Essential Design Principles for Tableau

Start Date: 07/05/2020

Course Type: Common Course

Course Link:

About Course

In this course, you will analyze and apply essential design principles to your Tableau visualizations. This course assumes you understand the tools within Tableau and have some knowledge of the fundamental concepts of data visualization. You will define and examine the similarities and differences of exploratory and explanatory analysis as well as begin to ask the right questions about what’s needed in a visualization. You will assess how data and design work together, including how to choose the appropriate visual representation for your data, and the difference between effective and ineffective visuals. You will apply effective best practice design principles to your data visualizations and be able to illustrate examples of strategic use of contrast to highlight important elements. You will evaluate pre-attentive attributes and why they are important in visualizations. You will exam the importance of using the "right" amount of color and in the right place and be able to apply design principles to de-clutter your data visualization.

Course Syllabus

Welcome to this first module where we are going to start you off with background information about how the human brain perceives the world and then you will discover effective and ineffective visuals. By the end of this module, you will be able to recognize how the brain relates to visual design. You will know the difference between cognitive versus perceptual design. You will learn the various visualization options offered by Tableau and some of their advantages and disadvantages. You will discuss why how good ethical practices play in designing visualizations. You will also start to examine ineffective visualizations and learn how to improve them.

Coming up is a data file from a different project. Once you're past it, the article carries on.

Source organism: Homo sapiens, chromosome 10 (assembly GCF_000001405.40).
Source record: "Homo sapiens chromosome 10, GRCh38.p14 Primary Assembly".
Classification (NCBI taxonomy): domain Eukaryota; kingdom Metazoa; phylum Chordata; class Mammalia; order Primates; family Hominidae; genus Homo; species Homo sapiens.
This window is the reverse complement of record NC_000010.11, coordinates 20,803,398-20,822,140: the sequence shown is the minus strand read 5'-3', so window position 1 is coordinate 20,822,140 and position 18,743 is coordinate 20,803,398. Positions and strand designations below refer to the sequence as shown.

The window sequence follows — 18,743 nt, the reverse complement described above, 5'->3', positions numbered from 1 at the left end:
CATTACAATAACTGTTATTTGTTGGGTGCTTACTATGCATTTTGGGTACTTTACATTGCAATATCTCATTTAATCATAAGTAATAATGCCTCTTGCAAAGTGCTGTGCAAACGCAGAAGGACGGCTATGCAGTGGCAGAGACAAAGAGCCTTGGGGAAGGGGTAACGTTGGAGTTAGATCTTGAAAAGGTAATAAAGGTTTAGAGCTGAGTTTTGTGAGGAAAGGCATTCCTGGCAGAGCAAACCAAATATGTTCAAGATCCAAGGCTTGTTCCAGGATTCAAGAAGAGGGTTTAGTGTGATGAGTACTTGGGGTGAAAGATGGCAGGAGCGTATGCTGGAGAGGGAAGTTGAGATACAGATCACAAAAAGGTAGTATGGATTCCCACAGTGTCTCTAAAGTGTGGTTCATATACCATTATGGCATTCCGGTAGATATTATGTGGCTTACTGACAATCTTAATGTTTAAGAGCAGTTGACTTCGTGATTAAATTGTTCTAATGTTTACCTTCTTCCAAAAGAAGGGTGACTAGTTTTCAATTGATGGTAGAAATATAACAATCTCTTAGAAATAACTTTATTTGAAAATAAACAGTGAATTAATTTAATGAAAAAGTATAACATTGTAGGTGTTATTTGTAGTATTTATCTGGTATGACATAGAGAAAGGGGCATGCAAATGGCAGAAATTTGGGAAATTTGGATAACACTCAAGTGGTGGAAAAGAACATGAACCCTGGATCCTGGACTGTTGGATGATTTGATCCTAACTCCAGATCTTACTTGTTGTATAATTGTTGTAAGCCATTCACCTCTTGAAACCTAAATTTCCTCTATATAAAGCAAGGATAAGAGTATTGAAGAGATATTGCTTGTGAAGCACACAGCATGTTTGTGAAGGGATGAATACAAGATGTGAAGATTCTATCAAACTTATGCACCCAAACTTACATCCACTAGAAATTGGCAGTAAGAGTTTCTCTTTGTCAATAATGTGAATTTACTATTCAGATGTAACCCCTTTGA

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Course Introduction

Essential Design Principles for Tableau This course is designed to help you gain a thorough understanding of the essential components of good design. You will gain a firm foundation in Computer Science and a solid foundation in Information Theory. You will then move on to more advanced topics such as Information System Design and Graphic Design. You will then practice and critique your design decisions. You will then move to design strategy and the use of colors and typography to drive design choices. You will then apply your knowledge through project-based learning and through hands-on practice. You will then apply your knowledge by doing individual project-based assignments and peer-review assignments. You will then use the design principles within your portfolio to show off your skills for your chosen career.Essential Design Components for Future Study Essential Design Components for Presentation Essential Design Components for Implementation Communicate well to Build a Strong Case for Your Design Epidemics “There is no such thing as an idle patient,” said Dr. Samuel Morse, an early 20th century physician. And that is certainly true in the emergency department. This course will provide you with the knowledge and skills to manage the emergency department with care that is based on a true understanding of patient needs and the dynamics of the health-care team. Through this course you will be introduced to the 3 most important components of the ER: patient, physical examination, and physical examination by nurse.

Course Tag

Data Analysis Tableau Software Data Virtualization Data Visualization (DataViz)

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